Crazy Canyon

Publisher’s Note: Over the next few weeks Make It Missoula will be publishing the writings of University of Montana students enrolled in Nadia White’s autumn semester 2014 Adventure Writing class. Each student was assigned a Missoula area trail to explore and write about. Read more about Nadia White, this assignment, and the University of Montana School of Journalism’s Adventure Writing class. Enjoy!

By LIONE CLARE

Rising above the homesick blues

I was sitting on a log at the Crazy Canyon trailhead, soaking in the warm sun as it filtered through the pine tree canopy. I could feel my body slowly being  energized by the natural vitamin D. It felt good. I took a deep breath of the fresh air, slowly drawing in, Pftooooo… and releasing, Ahhhhh. I was happy to be back in the woods about to climb a mountain, an activity much more accessible and frequent in my hometown of Sitka, Alaska.

As I listened to the sounds around me I became aware of how different this forest was from my forest at home.  The abundance of snapping and rattling startled me. I didn’t know anything about the trees or vegetation here and didn’t realize until then how much I missed the consistently damp, green forest floor I was used to. I was homesick.

I realized I wasn’t only missing my family and my home. I was missing my woods, the Tongass National Forest, the temperate rainforest encasing my little island town in Southeast Alaska.

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I watched as couples with shiny, snazzy mountain bikes arrived and prepared to ride. At home, it took two minutes to bike to the Cross Trail. My bike was constantly covered with mud and spruce and hemlock needles. I could literally walk out my door and across the street and be in the seemingly endless woods. I hardly ever drove to a trailhead, because there was trail access so close to my house. I missed that opportunity. The ride up Pattee Canyon to access this trail had taken a while and been more of a grind than I’d expected.

After a granola bar, I decided I should pick my chin up and get hiking. This was a new place with new opportunities and experiences to explore.

Clare_MM_CricketMost of the trail took me through a lovely pine forest. It was nice to be in the shade, because the sun was hot. Every once in a while, the canopy opened up and the brilliant, blue sky, that seemed almost fake, like a sky blue crayon, was revealed. I was exploring by myself for the first time in a new place and unusually aware of my surroundings. I spent about 10 minutes crouched down, photographing a grasshopper I followed until it stopped jumping and rested on a rock. It was very still, but the little strands of tan grass kept getting in the way. I had to find the best angle, working hard to limit sudden movements. By the end, I felt that we werefriends.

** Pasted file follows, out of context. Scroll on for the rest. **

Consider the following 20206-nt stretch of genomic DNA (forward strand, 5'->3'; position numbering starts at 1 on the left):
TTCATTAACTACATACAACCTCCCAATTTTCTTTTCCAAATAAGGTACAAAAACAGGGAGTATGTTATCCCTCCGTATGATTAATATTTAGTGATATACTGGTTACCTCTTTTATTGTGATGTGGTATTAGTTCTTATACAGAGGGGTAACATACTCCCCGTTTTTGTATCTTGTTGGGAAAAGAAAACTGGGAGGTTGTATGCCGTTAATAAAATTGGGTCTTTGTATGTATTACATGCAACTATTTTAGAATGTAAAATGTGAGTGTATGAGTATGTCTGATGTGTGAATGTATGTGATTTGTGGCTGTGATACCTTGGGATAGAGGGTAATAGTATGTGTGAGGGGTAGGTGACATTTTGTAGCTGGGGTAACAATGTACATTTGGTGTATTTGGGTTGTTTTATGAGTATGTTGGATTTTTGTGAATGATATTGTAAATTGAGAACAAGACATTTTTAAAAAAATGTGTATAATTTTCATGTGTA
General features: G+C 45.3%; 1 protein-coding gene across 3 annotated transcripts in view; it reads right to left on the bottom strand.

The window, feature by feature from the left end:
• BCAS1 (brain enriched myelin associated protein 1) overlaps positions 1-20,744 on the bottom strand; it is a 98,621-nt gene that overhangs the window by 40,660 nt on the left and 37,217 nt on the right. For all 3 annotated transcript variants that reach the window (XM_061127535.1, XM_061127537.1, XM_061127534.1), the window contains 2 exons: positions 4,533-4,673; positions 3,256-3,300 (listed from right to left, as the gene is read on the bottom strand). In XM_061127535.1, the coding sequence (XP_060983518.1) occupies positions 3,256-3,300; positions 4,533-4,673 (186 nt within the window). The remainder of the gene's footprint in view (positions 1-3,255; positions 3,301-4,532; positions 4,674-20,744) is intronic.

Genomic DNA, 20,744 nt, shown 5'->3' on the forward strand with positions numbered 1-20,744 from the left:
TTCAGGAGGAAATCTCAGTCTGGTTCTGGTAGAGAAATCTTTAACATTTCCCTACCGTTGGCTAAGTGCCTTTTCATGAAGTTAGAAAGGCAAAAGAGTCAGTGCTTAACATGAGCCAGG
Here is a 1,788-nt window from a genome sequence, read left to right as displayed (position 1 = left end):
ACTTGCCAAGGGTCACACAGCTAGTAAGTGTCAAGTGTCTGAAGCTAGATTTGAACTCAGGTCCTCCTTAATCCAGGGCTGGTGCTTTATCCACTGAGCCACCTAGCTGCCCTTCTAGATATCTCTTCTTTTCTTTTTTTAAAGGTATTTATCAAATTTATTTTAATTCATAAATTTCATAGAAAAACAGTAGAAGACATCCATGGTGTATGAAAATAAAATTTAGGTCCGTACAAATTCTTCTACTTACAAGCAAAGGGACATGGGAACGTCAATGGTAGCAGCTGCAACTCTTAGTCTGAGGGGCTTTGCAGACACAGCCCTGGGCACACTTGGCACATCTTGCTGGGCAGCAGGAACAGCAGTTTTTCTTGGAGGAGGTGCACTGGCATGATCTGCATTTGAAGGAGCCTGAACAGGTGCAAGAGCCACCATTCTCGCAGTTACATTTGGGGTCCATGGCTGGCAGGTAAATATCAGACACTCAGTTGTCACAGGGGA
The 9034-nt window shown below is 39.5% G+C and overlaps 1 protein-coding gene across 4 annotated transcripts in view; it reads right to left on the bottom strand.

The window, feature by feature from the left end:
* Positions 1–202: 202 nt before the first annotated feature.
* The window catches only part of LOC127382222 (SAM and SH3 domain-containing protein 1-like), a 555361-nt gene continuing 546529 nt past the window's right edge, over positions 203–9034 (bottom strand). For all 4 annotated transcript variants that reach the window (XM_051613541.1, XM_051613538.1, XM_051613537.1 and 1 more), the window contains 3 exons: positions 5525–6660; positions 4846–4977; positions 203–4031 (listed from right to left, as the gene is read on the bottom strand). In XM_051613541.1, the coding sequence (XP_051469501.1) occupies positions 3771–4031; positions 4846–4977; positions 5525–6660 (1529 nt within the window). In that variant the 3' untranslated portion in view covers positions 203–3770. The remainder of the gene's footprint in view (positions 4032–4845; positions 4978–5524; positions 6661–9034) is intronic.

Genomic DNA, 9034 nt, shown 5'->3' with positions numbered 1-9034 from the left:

I could feel myself becoming more comfortable with the trail and feeling more optimistic. I passed a lovely mountain ash with cherry red berries, a tree I was very familiar with from home. Everyone I passed along the trail smiled and said, “hello.” Everyone does that on the trails back home, too. The more I opened myself up, I discovered more things that were like small pieces of home. Nearing the top of Mount Sentinel, I realized I was experiencing the much-loved, intimate adrenaline rush of almost reaching a mountain top. It surprised me.

A 360-degree view of Missoula and the surrounding mountains greeted me at the summit. There was a cool breeze on top and many other hikers. Snacking on crackers and hummus, I found myself smiling inside, discovering something I’d been doubting since I’d been in Missoula. I can be happy here. I can find ways to experience many of the same feelings I do back home.

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Although there wasn’t a familiar view of towering jagged peaks or an endless ocean dotted with fishing boats, it was beautiful in its own way. I found it hard to leave. Homework seemed extra undesirable. On the way back, sun low in the sky, I realized I hadn’t been content in my new life because I didn’t get off campus enough. I’d been too wrapped up with doubt, stuck in my comfort zone. I wasn’t experiencing the feelings I missed because I wasn’t finding ways to tap into them. Now I know that I can feel them no matter where life takes me.

Crazy Canyon

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Click to go to interactivemap

Round Trip Length: 5.8 miles

Total Elevation Gain: 1,258 feet

Trail Difficulty: Moderate, briefly difficult at the end.

Trail Surface: Packed dirt single and double track.

If you’re looking for an alternative way up Mount Sentinel with far less traffic than the M trail, this is for you. The trail is actually a road, but no motorized vehicles are allowed, so you’ll only meet mountain bikers and other hikers. Most of it is a gradual climb through the trees. The last quarter mile is quite steep, but worth it, because you’ll be greeted with a fantastic 360 degree view of the Missoula Valley, Rattlesnake Mountains, and Lolo Peak.

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Clare_MM_SelfieLione Clare was born and raised in the small island town of Sitka, Alaska. She enjoys nature, climbing mountains, and landscape photography; dancing, playing music, tea, and munching on graham crackers with Nutella. She is studying Resource Conservation and Journalism in order to pursue her dream of becoming an environmentalphotojournalist.